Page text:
Internet Draft draft-ietf-ips-iser-04.txt (work in
          progress),  June 2005.

     [RFC2119] Bradner, S. "Key Words for use in RFCs to Indicate
          Requirement Levels", BCP 14, RFC 2119, March 1997.

     [SAM] ANSI X3.270-1998, SCSI-3 Architecture Model (SAM).









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9  Editor's Address

     Mallikarjun Chadalapaka
     Hewlett-Packard Company
     8000 Foothills Blvd.
     Roseville, CA 95747-5668, USA
     Phone: +1-916-785-5621
     E-mail: cbm@rose.hp.com









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10  Acknowledgements

     The IP Storage (ips) Working Group in the Transport Area of
     IETF has been responsible for defining the iSCSI protocol
     (apart from a host of other relevant IP Storage protocols).
     The editor acknowledges the contributions of the entire
     working group.

     The following individuals directly contributed to identifying
     [RFC3720] issues and/or suggesting resolutions to the issues
     clarified in this document: David Black (REPORT LUNS/overflow
     semantics), Gwendal Grignou (TMF scope), Mike Ko (digest
     error handling for Asynchronous Message), Dmitry Fomichev
     (reserved ITT).  This document benefited from all these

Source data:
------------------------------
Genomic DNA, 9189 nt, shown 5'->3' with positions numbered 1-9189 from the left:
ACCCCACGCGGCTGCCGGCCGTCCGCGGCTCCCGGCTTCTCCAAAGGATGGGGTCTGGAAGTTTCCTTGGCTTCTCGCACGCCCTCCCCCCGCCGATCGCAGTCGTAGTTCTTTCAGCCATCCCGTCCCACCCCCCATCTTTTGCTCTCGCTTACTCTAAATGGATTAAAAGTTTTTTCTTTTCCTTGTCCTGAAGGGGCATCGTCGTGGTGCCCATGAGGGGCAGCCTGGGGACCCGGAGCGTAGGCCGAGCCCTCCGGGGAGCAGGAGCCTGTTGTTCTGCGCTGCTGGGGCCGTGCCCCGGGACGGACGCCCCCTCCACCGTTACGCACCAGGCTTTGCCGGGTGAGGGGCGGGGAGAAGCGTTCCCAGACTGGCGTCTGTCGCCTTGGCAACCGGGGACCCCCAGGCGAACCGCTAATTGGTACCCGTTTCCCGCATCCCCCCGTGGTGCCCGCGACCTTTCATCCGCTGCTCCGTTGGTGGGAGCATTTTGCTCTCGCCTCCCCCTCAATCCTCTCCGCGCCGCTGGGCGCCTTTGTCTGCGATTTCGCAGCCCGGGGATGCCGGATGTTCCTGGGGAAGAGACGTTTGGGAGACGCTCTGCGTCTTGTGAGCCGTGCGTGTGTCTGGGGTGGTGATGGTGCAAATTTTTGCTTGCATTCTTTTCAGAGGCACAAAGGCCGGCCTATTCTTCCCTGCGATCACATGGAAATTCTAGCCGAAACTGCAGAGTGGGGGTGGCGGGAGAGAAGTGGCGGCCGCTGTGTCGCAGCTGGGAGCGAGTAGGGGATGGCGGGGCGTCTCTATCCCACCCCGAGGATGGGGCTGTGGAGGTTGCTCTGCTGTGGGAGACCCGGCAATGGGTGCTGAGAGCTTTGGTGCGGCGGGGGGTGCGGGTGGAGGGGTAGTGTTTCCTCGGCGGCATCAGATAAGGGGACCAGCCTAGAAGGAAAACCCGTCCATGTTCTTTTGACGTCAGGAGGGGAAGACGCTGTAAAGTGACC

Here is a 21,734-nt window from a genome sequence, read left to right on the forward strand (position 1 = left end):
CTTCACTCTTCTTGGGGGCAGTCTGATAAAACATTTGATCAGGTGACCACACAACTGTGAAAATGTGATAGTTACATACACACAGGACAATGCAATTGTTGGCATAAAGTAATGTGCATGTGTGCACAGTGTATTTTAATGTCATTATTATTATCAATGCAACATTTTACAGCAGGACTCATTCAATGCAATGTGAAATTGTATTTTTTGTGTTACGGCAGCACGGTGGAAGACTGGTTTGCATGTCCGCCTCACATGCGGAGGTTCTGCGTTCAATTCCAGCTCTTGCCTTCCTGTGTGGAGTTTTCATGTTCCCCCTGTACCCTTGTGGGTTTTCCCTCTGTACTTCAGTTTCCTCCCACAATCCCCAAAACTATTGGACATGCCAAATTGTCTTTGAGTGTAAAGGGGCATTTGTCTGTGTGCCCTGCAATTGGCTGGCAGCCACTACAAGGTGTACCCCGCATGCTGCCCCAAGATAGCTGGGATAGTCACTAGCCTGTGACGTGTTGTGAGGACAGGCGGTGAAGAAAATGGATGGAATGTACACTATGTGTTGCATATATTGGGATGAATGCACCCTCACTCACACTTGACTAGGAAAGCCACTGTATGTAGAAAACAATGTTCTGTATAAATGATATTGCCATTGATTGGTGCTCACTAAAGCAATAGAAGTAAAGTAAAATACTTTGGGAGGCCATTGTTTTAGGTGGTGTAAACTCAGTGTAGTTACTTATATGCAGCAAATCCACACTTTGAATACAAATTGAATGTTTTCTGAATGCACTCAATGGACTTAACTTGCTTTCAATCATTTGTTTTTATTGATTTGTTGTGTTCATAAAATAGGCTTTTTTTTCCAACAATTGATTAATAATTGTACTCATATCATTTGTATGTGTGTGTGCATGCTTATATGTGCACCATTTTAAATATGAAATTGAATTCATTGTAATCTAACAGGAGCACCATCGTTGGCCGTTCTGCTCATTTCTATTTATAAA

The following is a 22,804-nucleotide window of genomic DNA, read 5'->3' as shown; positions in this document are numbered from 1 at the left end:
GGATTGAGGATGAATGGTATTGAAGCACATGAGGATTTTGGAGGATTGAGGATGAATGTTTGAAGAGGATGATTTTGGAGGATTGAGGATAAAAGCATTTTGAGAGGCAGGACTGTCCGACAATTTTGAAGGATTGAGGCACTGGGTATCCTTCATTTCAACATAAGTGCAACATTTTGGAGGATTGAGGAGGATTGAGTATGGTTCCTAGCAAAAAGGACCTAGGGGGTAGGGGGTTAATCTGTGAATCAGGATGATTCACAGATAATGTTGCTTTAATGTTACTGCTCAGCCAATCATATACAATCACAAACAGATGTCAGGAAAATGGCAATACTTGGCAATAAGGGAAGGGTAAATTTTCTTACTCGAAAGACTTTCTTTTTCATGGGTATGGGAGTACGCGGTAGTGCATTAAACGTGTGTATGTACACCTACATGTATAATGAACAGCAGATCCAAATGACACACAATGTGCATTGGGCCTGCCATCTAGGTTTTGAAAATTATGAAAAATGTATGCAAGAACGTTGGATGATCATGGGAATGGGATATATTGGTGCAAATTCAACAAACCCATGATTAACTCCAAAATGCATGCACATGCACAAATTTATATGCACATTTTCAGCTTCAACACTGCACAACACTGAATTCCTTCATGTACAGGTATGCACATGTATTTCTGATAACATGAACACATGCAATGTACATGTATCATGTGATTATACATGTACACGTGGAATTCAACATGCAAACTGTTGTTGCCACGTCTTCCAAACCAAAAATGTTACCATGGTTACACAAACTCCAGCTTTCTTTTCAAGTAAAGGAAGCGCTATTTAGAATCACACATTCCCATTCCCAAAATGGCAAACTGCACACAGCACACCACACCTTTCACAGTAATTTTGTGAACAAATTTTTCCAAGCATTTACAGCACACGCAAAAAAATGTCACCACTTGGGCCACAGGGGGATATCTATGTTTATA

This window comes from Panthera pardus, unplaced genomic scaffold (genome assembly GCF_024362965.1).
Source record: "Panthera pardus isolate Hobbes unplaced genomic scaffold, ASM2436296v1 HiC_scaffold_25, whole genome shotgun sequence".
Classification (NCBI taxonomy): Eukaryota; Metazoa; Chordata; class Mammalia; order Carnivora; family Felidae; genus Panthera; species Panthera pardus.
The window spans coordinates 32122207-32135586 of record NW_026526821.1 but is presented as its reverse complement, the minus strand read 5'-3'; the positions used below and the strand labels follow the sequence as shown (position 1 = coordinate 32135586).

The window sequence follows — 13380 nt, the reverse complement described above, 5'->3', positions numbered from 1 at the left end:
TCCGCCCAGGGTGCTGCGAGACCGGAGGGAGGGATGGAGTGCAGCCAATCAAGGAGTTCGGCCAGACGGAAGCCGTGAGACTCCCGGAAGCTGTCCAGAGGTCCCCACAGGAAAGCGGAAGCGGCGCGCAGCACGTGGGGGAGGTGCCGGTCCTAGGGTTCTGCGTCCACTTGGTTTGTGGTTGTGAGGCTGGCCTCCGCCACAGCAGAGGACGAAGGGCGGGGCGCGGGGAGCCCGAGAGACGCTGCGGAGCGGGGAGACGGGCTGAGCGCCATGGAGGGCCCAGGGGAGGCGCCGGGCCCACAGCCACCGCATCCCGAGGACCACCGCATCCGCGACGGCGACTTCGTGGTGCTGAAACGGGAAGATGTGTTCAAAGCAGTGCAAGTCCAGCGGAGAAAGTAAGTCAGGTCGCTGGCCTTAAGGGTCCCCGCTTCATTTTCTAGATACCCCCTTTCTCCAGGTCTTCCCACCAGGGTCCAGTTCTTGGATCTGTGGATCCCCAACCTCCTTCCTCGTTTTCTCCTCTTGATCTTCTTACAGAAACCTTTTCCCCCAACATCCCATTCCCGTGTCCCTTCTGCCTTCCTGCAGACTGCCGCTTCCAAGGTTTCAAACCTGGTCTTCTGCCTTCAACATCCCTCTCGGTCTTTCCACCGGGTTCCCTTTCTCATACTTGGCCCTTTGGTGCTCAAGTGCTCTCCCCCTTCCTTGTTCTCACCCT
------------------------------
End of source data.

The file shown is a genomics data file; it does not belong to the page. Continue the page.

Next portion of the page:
contributions.









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11  Full Copyright Statement

     Copyright (C) The Internet Society (2005).  This document is
     subject to the rights, licenses and restrictions contained in
     BCP 78, and except as set forth therein, the authors retain
     all their rights.

     This document and the information contained herein are
     provided on an "AS IS" basis and THE CONTRIBUTOR, THE
     ORGANIZATION HE/SHE REPRESENTS OR IS SPONSORED BY (IF ANY),
     THE INTERNET SOCIETY AND THE INTERNET ENGINEERING TASK FORCE
     DISCLAIM ALL WARRANTIES, EXPRESS OR IMPLIED, INCLUDING BUT
     NOT LIMITED TO ANY WARRANTY THAT THE USE OF THE INFORMATION
     HEREIN WILL NOT INFRINGE ANY RIGHTS OR ANY IMPLIED WARRANTIES
     OF MERCHANTABILITY OR FITNESS FOR A PARTICULAR PURPOSE.







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12  Intellectual Property Statement

      The IETF takes no position regarding the validity or scope of
      any Intellectual Property Rights or other rights that might
      be   claimed to pertain to the implementation or use of the
      technology described in this document or the extent to which
      any license under such rights might or might not be
      available; nor does it represent that it has made any
      independent effort to identify any such rights.  Information
      on the procedures with respect to rights in RFC documents can
      be found in BCP 78 and BCP 79.

      Copies of IPR disclosures made to the IETF Secretariat and
      any    assurances of licenses to be made available, or the
      result of an   attempt made to obtain a general license or
      permission for the use of such proprietary rights by
      implementers or users of this   specification can be obtained
      from the IETF on-line IPR    repository at
      http://www.ietf.org/ipr.

      The IETF invites any interested party to bring to its
      attention    any copyrights, patents or patent applications,
      or other    proprietary rights that may cover technology that
      may be required   to implement this standard.  Please address
      the information to the IETF at ietf-ipr@ietf.org.